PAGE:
We’ve been in our new house exactly one week today. Moving into a fully furnished house has its benefits. Until the moving truck showed up with all our stuff, we felt like we were on vacation. Then the moving truck arrived and everything changed.
We purged quite a bit before we moved, but we still ended up with too much stuff. Even though we got rid of most of the furniture items, we had a few things we wanted to keep. Unfortunately, our couch wouldn’t fit through the door and we had nowhere to put a favorite armchair, a very nice table, and a cool cabinet that opens up into a bar. We just don’t have the room we had in our old house.
This house is literally HALF the size of our Atlanta house, and has a completely different feel. It’s a beach house through and through. I tried over and over to explain to my husband that we needed to purge more, but he’s one of those people that’s very emotionally attached to his things. Some people are sentimental like that. I’m not saying it’s negative; it’s just one of those things. I’m the opposite. I hate stuff. I feel like stuff weighs you down, and the less stuff you have, the happier you are. Give it all away for all I care.
We would have been much better off to sell all of our big items in Atlanta, where we could have gotten some decent money for them. As it is now, they’re sitting under my house and I’m giving them away just to get them gone!
We also don’t have a garage at this house. Houses here are built up on pilings because of the flooding during hurricanes. We have quite a bit of space under the house, but it’s open air, not enclosed like a garage. We have all kinds of things that we need but have nowhere to put inside the house, things like tool boxes, tackle boxes, fishing rods, kayaks, bikes, rakes, drills, garden planters, etc… The house was designed for people to stay a week, not forever. We’re going to have to come up with some creative storage solutions pretty quick, and eventually we would like to build a small shed up on pilings as well. Things rust really quickly here because of the salt air. It’s better to have tools and metal things like bikes in an enclosed space.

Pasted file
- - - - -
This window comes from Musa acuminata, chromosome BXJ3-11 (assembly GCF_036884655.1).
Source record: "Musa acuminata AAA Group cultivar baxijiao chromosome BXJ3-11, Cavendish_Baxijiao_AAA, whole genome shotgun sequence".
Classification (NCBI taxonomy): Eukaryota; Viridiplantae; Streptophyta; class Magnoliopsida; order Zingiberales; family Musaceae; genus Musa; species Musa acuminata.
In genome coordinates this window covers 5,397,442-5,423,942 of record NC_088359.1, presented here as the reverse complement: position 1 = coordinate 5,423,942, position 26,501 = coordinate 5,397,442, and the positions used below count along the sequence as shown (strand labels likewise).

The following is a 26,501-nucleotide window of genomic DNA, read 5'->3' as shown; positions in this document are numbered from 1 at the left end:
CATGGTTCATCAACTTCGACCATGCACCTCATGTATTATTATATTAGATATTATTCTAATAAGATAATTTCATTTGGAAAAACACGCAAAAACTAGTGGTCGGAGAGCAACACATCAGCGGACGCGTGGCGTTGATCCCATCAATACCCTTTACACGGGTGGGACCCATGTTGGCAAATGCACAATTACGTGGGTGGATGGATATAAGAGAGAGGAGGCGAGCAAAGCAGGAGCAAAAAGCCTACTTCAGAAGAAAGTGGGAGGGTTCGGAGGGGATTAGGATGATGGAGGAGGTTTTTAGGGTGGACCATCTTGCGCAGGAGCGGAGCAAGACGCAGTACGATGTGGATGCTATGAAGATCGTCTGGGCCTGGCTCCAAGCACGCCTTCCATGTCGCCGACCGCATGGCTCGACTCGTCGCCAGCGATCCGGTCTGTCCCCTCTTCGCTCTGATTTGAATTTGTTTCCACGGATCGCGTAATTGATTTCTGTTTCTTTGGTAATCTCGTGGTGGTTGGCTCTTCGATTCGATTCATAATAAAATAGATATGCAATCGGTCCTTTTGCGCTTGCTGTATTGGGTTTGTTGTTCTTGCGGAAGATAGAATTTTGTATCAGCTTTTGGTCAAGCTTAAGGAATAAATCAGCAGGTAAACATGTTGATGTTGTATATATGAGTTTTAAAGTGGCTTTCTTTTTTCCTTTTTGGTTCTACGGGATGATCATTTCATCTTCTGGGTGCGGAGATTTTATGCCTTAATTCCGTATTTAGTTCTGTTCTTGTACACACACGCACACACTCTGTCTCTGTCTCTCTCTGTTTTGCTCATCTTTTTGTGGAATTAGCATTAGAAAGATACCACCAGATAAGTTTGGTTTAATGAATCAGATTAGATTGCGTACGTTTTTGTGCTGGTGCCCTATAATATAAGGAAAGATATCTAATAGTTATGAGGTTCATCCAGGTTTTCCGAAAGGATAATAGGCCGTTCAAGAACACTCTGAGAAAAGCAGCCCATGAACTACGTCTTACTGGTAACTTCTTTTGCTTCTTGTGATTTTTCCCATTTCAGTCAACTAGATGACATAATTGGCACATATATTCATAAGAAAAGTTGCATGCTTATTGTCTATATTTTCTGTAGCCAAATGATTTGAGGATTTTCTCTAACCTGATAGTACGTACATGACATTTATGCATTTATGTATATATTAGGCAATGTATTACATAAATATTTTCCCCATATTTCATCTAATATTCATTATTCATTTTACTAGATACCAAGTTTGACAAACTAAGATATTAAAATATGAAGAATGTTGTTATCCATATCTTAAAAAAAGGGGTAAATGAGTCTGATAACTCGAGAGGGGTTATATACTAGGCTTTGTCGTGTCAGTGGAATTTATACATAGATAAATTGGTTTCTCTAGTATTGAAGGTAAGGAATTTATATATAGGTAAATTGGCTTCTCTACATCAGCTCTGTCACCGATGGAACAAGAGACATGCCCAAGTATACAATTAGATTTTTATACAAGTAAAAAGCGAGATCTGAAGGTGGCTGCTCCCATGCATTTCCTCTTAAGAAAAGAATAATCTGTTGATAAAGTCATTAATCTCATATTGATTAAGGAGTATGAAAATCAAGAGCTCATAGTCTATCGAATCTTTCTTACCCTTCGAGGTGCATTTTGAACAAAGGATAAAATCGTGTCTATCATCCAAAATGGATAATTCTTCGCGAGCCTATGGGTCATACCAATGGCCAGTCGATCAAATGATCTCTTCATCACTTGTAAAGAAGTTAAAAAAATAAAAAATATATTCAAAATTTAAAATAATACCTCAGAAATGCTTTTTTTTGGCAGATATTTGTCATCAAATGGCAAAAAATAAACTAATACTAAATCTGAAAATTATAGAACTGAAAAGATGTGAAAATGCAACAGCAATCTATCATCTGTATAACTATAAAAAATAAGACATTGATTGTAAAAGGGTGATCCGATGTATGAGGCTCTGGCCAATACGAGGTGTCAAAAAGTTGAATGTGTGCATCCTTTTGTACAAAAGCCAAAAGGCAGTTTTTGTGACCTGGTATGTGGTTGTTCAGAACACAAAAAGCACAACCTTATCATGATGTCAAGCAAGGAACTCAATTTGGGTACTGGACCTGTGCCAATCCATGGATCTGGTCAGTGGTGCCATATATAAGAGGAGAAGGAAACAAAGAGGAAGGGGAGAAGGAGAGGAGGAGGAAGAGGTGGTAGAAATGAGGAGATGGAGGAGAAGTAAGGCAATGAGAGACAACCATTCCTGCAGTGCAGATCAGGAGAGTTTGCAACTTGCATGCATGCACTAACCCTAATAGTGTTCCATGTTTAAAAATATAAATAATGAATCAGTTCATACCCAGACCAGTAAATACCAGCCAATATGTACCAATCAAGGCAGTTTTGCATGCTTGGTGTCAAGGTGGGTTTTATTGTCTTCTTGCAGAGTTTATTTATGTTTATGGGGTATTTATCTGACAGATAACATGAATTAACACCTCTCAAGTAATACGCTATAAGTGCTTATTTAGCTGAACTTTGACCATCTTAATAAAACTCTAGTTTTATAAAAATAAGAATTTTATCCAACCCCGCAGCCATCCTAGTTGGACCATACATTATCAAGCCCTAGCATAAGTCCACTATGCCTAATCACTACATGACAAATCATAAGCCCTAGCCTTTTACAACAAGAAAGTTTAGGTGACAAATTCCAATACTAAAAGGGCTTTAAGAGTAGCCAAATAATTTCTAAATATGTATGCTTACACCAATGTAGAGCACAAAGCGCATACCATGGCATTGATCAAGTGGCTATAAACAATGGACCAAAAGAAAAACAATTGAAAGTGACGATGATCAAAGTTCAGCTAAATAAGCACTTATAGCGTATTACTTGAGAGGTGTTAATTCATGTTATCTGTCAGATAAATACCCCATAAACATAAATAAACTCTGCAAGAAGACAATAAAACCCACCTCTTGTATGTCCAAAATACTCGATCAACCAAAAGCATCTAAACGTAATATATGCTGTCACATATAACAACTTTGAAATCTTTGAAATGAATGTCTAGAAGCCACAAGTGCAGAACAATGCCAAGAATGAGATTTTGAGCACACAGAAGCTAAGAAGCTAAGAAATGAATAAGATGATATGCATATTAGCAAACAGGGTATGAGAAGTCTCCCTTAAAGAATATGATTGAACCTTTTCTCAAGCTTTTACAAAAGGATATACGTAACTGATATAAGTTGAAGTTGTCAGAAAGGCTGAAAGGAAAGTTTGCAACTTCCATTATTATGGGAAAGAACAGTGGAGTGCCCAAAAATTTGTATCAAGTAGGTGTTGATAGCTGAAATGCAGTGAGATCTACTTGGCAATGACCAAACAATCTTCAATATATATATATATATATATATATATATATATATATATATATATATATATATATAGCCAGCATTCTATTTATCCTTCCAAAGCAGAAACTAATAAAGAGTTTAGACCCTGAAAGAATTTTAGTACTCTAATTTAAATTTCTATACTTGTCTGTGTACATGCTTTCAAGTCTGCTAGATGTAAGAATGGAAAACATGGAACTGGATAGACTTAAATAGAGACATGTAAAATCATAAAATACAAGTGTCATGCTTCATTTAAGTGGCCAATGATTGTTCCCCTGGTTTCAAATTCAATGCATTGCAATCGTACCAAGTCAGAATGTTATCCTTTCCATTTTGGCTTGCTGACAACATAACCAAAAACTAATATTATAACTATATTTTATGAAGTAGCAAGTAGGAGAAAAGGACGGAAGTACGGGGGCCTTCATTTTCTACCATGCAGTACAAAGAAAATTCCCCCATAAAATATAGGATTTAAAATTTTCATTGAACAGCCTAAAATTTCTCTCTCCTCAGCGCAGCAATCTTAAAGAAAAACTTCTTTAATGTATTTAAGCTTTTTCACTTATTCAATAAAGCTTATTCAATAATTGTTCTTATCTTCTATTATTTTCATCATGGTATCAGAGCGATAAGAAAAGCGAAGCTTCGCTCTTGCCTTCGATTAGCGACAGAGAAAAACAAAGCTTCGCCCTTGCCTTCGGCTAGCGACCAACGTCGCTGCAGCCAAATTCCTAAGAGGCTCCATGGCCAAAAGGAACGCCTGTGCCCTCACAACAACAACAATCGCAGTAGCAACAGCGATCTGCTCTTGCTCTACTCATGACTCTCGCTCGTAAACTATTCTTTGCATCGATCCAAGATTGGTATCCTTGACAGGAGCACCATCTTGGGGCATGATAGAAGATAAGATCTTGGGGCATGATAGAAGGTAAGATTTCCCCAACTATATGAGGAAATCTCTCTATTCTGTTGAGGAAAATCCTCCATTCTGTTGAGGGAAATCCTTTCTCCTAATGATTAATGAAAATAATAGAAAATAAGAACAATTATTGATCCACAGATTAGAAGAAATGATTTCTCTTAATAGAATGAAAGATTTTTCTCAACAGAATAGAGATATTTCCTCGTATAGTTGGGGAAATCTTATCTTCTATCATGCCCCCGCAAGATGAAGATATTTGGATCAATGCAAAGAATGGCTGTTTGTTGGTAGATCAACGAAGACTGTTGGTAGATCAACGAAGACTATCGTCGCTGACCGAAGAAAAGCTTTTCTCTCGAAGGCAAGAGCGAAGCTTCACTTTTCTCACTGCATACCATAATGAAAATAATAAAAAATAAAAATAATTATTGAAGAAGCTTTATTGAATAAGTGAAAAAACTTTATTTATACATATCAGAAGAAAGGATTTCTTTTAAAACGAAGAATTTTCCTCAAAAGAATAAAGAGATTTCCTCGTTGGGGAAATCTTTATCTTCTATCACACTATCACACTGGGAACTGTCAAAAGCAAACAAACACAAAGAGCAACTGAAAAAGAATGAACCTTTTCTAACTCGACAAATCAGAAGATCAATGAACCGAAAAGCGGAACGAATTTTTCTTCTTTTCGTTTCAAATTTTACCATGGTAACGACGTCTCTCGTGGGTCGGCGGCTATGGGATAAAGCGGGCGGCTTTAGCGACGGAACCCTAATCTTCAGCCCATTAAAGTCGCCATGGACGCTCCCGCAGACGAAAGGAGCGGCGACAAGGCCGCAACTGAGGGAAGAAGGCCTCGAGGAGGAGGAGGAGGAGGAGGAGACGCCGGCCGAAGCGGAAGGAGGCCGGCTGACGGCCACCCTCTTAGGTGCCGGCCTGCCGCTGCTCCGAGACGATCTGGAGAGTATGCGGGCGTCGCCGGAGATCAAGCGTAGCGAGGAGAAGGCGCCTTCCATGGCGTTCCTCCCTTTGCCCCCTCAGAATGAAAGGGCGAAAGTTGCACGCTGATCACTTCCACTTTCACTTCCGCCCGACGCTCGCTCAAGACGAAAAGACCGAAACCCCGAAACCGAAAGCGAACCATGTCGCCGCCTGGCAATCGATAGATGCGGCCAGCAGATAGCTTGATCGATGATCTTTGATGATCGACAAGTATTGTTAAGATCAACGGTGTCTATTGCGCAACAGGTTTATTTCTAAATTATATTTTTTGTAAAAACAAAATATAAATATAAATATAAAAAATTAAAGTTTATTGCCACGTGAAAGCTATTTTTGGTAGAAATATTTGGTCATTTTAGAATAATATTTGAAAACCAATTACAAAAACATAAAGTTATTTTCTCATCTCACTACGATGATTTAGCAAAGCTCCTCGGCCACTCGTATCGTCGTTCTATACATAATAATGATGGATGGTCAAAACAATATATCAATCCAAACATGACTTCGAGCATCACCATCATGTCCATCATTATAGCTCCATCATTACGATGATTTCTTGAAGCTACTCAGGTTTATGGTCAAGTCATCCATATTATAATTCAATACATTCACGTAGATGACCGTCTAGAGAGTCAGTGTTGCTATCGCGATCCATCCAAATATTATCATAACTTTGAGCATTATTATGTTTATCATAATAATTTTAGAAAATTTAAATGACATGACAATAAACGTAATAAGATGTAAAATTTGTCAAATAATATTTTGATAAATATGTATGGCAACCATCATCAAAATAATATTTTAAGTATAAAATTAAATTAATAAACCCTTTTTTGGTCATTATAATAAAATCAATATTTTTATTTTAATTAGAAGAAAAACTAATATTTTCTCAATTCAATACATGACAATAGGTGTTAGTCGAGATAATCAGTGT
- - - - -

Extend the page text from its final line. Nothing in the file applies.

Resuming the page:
As for the kids, their rooms in the new house are much smaller than their old rooms. They are 10 and 12, and past the point where they play with toys. They’re into computer games, skateboards, and playing outside. Other than a few special things, we got rid of all their toys, and it’s a good thing because we would have nowhere to put them!
In general I think Americans have too much stuff. Our entire culture is built on consumption. “They” convince you that having new stuff will make you happy; if you just had this one product, then you could be happy. It’s all built on making you feel insecure. You’re assaulted with advertising that shows other happier, more attractive people living carefree lives full of friends and success. Beautiful things for beautiful people!
It’s all a lie. What you own does not bring happiness. In fact, it’s often the opposite. People think, “If I just had a bigger house, a better car, better clothes, cooler things, then everything would go well for me. Then I would feel successful.” I gave up that game long ago. When I moved to Hatteras, I knew I wanted to live close to nature, with the ocean and the island to explore, to raise my kids surrounded by incredible beauty and a tight-knit community. I came for those things, not to have a magazine-worthy house. I plan on getting sand and salt water on everything anyway, so who cares!?!
Lucky for me, someone did a very nice job of decorating this home and I get to benefit from that, because I suck at decorating. I find it incredibly freeing to get rid of my old stuff and walk into a new life. I love this house. I love how it’s decorated and how it’s laid out, I love that it’s a 2 minute walk to the beach, and I love that I have a beautiful sunset view every evening. This is where I want to live, and I’m happy as a clam! The stuff can go! Just give me the beach and the sunset!